Taking On Corruption in India and China
Prompted by comments made by the vice-director of the Party Literature Research Office of the Party’s Central Committee during his recent visit to New Delhi, The Wall Street Journal’s India Real Time blog examines differences in the two countries’ approaches to rooting out corruption:
Indian political scientists often look enviously at China’s one-party political system, viewing it as more efficient and more capable of curbing problems like corruption. But, as in India, Chinese leaders are increasingly identifying corruption as a major problem, with Premier Wen Jiabao saying earlier this year it could lead to instability in the country.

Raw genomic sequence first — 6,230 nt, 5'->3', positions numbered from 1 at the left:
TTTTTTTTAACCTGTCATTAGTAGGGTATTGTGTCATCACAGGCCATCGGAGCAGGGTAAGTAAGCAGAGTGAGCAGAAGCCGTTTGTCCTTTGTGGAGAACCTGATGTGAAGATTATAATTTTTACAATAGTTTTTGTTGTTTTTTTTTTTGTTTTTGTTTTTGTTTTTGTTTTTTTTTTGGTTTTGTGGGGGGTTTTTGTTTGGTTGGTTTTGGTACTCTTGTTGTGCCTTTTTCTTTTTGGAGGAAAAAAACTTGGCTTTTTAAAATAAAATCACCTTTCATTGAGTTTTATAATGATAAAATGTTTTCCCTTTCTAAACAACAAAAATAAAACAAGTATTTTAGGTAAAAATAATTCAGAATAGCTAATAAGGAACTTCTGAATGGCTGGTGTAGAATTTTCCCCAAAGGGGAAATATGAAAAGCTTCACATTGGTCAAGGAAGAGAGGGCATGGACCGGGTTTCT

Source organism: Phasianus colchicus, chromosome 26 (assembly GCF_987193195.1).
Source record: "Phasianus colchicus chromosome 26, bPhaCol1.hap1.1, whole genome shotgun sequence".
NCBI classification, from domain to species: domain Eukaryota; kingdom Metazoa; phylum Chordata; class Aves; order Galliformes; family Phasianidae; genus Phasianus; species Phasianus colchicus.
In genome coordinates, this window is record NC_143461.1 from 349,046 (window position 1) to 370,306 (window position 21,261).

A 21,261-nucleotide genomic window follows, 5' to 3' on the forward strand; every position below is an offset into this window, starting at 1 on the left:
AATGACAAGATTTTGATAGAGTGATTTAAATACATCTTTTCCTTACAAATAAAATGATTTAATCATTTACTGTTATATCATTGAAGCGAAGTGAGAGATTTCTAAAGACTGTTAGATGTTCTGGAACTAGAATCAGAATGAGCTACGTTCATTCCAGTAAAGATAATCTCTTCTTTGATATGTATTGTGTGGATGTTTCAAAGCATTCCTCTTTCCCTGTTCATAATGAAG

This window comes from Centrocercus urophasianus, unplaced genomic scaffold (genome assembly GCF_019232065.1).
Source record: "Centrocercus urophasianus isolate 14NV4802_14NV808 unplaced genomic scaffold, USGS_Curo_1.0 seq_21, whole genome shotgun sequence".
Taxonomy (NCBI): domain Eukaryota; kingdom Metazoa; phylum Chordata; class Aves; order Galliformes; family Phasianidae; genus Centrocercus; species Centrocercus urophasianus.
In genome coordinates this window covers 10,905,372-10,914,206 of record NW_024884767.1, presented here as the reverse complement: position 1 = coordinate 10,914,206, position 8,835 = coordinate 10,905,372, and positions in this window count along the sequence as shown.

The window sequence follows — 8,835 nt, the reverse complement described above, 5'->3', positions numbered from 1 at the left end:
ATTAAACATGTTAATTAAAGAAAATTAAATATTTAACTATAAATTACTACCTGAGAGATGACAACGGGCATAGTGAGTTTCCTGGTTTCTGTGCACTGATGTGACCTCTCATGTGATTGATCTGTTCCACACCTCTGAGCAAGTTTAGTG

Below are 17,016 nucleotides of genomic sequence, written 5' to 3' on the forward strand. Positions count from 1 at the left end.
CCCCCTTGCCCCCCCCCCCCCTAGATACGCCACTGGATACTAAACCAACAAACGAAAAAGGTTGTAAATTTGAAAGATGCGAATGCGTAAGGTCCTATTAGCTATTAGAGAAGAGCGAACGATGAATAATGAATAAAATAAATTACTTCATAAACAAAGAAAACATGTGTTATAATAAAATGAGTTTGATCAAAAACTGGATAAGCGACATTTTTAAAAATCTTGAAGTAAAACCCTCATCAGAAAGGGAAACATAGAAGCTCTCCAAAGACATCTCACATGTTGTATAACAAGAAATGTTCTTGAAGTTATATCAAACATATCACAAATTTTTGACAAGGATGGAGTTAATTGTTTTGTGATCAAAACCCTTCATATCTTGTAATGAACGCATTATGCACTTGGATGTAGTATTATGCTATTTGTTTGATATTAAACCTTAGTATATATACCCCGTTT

While both India and China suffer from endemic corruption, they differ in their approaches to handling corruption cases. In India, the cases go through lengthy court proceedings amid a huge backlog of cases. China, on the other hand, has been dealing with the corrupt officials in recent years more aggressively—and, critics say, repressively ….
Perhaps taking a cue from their northern neighbor, some of India’s recent anti-corruption crusaders like Baba Ramdev have been demanding capital punishment for those convicted of corruption.
“Corruption can happen to any political party in the world,” said Mr. Chen, adding that the Communists were “committed to combat corruption effectively because we want to be the ruling party for a longer time.”